I’m sensitive. I did an interview with a really famous guy yesterday and at one point he got annoyed at me for a question I asked. His tone changed. He got a little defensive. I laughed and said, “Let’s move on.”
I was proud of myself after. Proud because it hadn’t even bothered me. Which is maybe a little embarrassing to admit. I mean, why should it have bothered me?
“I’m sensitive,” I told my mom last night. We were at dinner, at Dovetail, on Columbus and 76th, which is always way too warm, but has the only alcoholic drink I’ve liked so far: pear cider (I’m a wimp).
She laughed. “Well, yeah.” And then she told me about how I used to cry when my parents read me a book about a barking dog. The idea of the dog barking was upsetting. That is seriously sensitive. She said I used to cry, as a little kid, when someone spoke in a harsh tone to me. “Put that down, now.”
My brothers were not like this, so anyone who wants to blame homeschooling for making kids soft and wimpy and namby-pamby (how is that even an expression?) can just not even start.
But I was. Namby-pamby, I mean. I was that. And a lot of people would probably say that if you have a kid like that she’d better toughen up, because the world is a tough place full of tough people and only the tough succeed. (At least I am a girl. It’s much worse when you’re a very sensitive boy.) People would tell the mother of a child like I was to let that child cry herself to sleep at night, until she learned to stop being such a sissy. Until she learned independence.
I would’ve gone to school and gotten made fun of and learned to live with it. I would’ve toughened up.
But that didn’t happen. And so I never got particularly tough. I pretty much stayed the way I was. I mean, I got better at some things, like tying my shoes and telling time (still not my strong suit), but my nature seems basically unaltered.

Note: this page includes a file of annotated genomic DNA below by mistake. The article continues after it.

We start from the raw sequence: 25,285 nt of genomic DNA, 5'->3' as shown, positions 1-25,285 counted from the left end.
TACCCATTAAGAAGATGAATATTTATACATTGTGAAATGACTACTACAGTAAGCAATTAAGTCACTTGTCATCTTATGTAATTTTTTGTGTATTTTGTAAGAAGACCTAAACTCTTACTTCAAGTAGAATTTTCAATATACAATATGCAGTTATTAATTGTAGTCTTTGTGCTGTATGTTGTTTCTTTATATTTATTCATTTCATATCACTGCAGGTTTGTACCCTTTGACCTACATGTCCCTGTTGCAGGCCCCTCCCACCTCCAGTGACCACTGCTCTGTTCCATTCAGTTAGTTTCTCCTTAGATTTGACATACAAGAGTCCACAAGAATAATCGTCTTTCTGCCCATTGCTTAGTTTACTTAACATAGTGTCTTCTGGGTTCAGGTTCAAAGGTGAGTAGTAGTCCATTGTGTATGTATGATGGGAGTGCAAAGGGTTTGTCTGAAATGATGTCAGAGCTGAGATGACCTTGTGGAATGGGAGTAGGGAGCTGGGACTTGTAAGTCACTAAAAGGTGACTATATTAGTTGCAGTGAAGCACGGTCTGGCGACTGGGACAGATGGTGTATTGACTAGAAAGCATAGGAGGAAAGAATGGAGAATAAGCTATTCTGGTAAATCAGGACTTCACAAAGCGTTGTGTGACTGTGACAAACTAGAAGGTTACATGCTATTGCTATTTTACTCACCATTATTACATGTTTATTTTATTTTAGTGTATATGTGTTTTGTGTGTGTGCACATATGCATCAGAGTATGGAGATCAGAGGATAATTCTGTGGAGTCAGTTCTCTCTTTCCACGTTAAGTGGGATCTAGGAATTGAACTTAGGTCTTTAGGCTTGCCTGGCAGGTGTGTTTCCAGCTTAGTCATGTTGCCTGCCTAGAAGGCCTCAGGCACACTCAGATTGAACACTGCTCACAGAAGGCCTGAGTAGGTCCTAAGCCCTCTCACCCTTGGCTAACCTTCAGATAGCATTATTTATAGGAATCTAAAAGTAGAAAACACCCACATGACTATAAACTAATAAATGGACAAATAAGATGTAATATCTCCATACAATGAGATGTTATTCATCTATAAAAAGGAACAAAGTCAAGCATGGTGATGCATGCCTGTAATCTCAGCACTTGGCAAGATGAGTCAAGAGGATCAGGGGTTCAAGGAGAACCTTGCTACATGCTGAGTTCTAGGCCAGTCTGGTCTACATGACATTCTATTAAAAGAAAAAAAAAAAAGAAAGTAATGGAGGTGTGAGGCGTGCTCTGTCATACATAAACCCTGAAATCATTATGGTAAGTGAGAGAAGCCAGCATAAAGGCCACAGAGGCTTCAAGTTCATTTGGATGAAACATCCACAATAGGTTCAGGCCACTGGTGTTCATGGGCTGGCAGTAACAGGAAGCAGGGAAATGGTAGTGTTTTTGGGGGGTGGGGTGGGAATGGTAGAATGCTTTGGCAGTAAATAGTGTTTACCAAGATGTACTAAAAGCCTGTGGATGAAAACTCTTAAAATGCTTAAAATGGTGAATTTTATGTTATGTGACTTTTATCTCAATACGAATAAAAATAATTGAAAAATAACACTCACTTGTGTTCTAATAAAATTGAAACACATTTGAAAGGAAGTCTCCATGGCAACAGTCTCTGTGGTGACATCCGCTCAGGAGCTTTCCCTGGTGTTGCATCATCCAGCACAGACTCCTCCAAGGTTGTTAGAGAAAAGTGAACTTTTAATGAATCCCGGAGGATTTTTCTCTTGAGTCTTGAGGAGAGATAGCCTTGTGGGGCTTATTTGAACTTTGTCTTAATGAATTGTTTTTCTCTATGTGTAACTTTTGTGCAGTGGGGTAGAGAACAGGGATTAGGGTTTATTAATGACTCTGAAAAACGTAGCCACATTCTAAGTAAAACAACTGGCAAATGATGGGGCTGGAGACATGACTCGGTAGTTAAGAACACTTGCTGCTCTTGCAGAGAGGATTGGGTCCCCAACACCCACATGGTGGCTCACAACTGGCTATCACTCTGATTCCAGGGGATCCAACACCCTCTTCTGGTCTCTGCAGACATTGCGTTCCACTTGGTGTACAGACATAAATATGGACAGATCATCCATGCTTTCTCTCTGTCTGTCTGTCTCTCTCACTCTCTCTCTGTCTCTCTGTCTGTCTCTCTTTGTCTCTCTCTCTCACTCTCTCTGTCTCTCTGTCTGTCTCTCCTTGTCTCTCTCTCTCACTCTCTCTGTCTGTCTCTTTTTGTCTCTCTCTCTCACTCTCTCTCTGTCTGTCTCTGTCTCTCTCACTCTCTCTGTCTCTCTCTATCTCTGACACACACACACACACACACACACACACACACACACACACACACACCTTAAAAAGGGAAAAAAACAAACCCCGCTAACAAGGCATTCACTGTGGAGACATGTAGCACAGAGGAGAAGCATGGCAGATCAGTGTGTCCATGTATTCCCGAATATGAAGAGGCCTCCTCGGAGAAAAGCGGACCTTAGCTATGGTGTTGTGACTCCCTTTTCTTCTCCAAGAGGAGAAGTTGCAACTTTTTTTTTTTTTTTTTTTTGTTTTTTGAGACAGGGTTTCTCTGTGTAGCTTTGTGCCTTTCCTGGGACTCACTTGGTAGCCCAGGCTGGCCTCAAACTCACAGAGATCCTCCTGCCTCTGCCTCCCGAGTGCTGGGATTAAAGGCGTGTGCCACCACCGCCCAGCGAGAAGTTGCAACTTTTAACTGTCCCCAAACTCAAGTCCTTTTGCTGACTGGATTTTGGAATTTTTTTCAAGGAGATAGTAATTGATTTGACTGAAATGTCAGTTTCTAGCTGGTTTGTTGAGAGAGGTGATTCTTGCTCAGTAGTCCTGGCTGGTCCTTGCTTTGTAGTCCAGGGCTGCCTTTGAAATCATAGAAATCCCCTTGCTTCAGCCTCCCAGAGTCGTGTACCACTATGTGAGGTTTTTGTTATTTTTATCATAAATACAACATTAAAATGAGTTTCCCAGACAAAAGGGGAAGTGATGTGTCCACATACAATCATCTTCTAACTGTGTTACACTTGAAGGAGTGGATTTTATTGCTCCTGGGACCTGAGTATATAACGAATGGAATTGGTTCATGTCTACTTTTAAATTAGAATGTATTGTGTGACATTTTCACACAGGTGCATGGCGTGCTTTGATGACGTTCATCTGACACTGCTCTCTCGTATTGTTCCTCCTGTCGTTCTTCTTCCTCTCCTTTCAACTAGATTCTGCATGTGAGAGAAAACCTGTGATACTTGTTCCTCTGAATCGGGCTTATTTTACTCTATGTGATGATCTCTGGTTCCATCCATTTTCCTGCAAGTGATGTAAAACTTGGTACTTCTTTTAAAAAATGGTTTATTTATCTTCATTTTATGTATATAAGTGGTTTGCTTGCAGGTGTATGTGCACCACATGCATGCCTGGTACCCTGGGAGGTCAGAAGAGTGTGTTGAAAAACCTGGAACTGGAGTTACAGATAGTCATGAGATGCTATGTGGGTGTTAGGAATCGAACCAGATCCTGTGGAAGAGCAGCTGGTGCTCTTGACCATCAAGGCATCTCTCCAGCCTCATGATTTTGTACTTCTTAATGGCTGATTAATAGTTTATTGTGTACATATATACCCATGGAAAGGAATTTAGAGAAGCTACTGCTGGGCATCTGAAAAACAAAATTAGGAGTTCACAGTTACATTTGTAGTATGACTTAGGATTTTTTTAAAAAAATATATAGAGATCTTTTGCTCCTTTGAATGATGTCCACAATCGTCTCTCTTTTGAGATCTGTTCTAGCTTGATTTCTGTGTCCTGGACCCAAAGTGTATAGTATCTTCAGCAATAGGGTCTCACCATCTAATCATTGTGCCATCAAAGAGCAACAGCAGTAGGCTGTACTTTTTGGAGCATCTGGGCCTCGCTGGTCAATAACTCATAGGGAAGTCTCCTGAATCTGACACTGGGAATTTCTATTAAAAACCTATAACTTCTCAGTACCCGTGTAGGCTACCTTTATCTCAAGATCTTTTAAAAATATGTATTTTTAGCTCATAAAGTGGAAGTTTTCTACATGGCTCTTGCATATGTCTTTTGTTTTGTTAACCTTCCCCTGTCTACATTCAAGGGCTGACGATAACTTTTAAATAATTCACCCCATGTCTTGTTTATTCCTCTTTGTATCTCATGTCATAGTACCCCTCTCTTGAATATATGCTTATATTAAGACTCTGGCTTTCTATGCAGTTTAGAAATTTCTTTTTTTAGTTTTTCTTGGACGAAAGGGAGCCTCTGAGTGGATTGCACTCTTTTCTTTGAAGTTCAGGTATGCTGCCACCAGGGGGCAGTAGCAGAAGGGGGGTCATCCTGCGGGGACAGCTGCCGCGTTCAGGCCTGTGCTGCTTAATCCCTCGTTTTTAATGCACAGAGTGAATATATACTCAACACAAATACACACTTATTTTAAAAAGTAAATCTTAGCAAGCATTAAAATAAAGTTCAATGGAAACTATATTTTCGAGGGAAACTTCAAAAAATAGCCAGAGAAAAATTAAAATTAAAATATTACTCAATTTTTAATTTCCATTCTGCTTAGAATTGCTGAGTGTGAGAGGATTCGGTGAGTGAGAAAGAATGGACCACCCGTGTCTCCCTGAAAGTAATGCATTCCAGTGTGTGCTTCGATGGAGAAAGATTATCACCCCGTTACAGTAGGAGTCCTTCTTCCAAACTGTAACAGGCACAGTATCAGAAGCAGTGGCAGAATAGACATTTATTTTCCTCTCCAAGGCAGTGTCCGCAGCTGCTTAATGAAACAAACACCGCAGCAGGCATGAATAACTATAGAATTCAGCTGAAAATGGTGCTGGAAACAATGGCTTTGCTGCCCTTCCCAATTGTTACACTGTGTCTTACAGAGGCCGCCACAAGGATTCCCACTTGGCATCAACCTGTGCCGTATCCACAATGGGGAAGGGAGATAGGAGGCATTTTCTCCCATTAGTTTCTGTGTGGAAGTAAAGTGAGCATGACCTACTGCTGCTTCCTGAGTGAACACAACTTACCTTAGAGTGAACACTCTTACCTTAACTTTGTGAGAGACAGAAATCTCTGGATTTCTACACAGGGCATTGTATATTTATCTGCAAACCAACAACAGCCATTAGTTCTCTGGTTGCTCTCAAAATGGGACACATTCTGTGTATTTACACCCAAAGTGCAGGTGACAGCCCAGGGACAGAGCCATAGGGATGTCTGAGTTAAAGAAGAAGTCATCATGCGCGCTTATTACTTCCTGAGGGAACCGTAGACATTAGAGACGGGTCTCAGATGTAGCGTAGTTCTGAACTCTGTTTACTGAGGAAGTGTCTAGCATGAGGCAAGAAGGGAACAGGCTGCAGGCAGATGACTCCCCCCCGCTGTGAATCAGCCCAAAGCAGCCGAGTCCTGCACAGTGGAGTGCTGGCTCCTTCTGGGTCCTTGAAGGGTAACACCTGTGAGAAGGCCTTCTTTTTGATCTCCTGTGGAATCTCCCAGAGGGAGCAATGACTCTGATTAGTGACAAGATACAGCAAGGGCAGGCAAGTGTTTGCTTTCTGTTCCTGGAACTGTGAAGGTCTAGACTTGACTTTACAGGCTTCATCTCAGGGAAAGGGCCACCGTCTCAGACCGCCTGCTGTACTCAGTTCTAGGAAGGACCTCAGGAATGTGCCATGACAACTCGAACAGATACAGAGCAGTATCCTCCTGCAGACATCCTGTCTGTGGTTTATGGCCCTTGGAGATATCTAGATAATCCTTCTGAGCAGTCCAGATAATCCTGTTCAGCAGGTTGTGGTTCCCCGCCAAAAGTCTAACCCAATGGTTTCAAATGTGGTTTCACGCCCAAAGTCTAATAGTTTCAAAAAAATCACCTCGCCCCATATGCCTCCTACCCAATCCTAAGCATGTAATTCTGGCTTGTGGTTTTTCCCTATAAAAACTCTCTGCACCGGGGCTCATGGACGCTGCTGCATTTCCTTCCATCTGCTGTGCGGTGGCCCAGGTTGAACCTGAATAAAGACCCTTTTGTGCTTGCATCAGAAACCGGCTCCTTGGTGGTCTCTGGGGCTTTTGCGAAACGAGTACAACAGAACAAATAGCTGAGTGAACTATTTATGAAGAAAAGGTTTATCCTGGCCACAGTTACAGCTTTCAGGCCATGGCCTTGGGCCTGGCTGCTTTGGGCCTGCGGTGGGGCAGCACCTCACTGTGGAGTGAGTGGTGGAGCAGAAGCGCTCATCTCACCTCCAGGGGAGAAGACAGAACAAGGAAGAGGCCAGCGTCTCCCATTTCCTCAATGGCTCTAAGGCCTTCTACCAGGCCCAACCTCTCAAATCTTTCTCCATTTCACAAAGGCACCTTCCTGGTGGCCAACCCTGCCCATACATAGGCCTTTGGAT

“I think about stories all the time,” I told my mom. “Everything is a story in my mind.” (That sounds kind of cool, actually, in a freaky, Rain Man way. In reality, it’s mostly distracting.)
“You always did,” she said. “You told stories from the beginning.”
It’s weird, to have been myself from the beginning. To be able to trace my interests and habits and inclinations so far back. Shouldn’t I have become something else? I get the sense that people are supposed to.
And at the same time, I love being sensitive. I love being unable to tune the world out. Being unable to stop translating the world into stories. I love being unable not to care. I love being deeply moved by corny things like mountain ranges and late afternoon light. Also, I can really, really appreciate a good milkshake. Or a slice of amazing pizza.
(or some pear cider, of course. source)
I’m also glad that I didn’t burst into tears when the famous guy got annoyed, and start wailing, “Why are you so mean?!!” That would’ve been a problem. But the thing is, even when you’re really sensitive, you learn when it’s not worth bursting into tears. When it’s not worth even one tear. Or even a moment of hurt feelings. That happens naturally, from being alive. From interacting with a lot of people. From paying attention, even when there are stories in your head.
No one needs to force you. No one needs to toughen you up. You don’t really need to lose something to gain something. Sometimes you just need to leave something well enough alone.
I think that was a pretty strong conclusion.
P.S. I had absolutely no good photo ideas for this post. I’m sorry.